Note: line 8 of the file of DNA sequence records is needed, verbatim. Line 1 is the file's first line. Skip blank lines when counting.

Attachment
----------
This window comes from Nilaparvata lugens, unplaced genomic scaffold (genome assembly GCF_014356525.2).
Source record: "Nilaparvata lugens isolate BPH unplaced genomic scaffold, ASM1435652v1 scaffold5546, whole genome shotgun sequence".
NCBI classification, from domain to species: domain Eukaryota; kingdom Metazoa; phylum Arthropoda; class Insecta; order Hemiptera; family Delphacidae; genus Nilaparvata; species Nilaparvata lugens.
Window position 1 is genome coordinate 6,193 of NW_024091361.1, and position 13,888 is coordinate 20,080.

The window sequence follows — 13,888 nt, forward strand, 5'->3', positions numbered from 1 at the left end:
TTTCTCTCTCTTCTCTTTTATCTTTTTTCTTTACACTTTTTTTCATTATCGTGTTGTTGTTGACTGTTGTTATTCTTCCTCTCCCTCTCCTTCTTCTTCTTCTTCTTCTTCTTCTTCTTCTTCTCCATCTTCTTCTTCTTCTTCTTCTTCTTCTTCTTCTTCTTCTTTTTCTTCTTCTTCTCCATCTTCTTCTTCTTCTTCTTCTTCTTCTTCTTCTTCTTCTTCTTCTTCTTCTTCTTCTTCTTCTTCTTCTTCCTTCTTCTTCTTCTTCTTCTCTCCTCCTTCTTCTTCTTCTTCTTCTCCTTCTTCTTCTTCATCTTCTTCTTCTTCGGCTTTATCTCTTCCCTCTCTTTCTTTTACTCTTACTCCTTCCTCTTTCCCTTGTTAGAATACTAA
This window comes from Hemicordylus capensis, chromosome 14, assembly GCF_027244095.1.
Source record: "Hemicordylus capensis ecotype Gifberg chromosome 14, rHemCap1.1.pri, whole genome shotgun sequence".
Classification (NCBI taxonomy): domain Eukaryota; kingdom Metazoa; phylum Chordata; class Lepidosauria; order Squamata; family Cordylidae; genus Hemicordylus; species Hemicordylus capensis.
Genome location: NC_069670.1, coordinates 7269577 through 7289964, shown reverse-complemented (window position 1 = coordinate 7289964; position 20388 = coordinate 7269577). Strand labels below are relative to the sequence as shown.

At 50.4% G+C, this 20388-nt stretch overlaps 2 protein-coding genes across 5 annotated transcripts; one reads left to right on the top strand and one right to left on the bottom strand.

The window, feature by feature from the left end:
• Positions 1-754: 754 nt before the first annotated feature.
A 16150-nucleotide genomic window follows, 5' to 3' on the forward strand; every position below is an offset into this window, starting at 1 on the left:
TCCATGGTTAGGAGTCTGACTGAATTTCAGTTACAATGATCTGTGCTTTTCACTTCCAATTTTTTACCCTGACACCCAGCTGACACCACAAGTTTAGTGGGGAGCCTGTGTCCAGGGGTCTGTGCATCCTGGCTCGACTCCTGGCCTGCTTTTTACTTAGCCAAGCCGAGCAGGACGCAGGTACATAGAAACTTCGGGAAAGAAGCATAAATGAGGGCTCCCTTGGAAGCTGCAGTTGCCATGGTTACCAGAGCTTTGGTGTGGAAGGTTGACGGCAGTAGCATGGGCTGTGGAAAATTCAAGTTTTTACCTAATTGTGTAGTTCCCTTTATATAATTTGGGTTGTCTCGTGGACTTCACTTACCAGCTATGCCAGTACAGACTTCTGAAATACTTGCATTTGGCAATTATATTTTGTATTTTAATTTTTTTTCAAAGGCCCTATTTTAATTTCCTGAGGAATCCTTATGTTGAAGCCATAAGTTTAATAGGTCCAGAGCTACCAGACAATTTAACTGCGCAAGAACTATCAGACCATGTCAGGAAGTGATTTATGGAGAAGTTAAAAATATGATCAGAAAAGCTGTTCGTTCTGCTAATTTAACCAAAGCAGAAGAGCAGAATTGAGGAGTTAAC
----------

Source record: "Hemicordylus capensis ecotype Gifberg chromosome 14, rHemCap1.1.pri, whole genome shotgun sequence".